For environmentalists and development experts, green is not just a colour; it also refers to activities that benefit the environment – the careful use of the earth’s finite resources.
Africa’s policy wonks are already on the green bandwagon, having identified “green industrialization” as the Holy Grail of the continent’s socioeconomic transformation. They believe infusing green initiatives into value-chain activities – during the sourcing and processing of raw materials, and the marketing and selling of finished products to customers – can cure economic stagnation.
At recent economic forums in N’Djamena in Chad, Addis Ababa in Ethiopia, Abuja in Nigeria, Rabat in Morocco, even New York in the United States, and elsewhere, Africa’s experts have been expressing their support for green industrialization.
“Green industrialization is the only way for Africa…it is a precondition for sustainable and inclusive growth,” highlights the Economic Report on Africa 2016: Greening Africa’s Industrialization, published by the United Nations Economic Commission for Africa (ECA).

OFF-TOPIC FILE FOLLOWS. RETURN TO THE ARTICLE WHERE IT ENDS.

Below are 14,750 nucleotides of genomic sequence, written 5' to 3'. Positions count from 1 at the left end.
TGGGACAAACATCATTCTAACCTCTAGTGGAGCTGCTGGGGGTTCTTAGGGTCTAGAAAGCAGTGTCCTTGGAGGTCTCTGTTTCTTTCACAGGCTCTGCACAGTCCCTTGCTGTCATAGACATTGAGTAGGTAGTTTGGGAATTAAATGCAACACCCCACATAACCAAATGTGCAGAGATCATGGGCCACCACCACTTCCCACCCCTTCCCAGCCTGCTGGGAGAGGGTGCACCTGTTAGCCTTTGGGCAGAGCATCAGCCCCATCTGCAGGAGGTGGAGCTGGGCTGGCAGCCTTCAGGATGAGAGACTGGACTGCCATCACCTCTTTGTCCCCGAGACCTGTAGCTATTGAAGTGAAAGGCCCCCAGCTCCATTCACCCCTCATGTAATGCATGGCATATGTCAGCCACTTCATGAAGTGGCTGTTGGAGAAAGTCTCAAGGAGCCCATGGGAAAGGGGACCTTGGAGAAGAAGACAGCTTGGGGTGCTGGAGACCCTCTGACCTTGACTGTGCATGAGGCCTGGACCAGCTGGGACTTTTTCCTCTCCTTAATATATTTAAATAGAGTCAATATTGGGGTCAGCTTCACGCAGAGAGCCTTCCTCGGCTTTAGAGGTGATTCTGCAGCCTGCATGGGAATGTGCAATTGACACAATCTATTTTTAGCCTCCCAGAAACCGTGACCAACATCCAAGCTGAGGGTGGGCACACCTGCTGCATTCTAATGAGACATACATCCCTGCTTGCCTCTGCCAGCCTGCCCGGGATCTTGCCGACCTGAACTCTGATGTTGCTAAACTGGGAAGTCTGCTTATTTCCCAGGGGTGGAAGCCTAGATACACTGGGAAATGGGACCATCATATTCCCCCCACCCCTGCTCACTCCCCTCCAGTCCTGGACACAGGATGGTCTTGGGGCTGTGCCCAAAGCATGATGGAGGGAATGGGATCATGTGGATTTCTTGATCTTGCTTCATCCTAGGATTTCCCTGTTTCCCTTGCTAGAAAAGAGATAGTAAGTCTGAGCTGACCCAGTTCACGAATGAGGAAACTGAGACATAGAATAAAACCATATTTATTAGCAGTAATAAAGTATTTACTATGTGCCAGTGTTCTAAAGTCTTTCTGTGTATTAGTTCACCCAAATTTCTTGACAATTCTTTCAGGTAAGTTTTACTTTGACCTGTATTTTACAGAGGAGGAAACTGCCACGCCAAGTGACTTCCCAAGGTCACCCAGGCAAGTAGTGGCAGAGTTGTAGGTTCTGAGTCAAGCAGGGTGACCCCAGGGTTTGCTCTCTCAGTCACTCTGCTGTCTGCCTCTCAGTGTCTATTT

Green initiatives will move Africa from the periphery to the centre of the global economy, said Fatima Denton, director of the ECA’s Special Initiatives Division, during the African Development Week in Addis Ababa, in April.
Africa’s green industrialization advocates have borrowed from the Sustainable Development Goals (SDGs) adopted by world leaders in September 2015, and the Paris Climate Change Agreement of December 2015 – both promote green initiatives.
Given that energy production and use contribute up to 87% of overall carbon dioxide emissions generated by humans, curtailing the exploitation of fossil fuel is at the centre of green advocacy. The burning of fossil fuels like oil, coal and natural gas generates carbon dioxide, methane and water vapour, which in turn contribute to global warming.
For more informations, here’s a good analysis about this subject.
Source: Eurasia review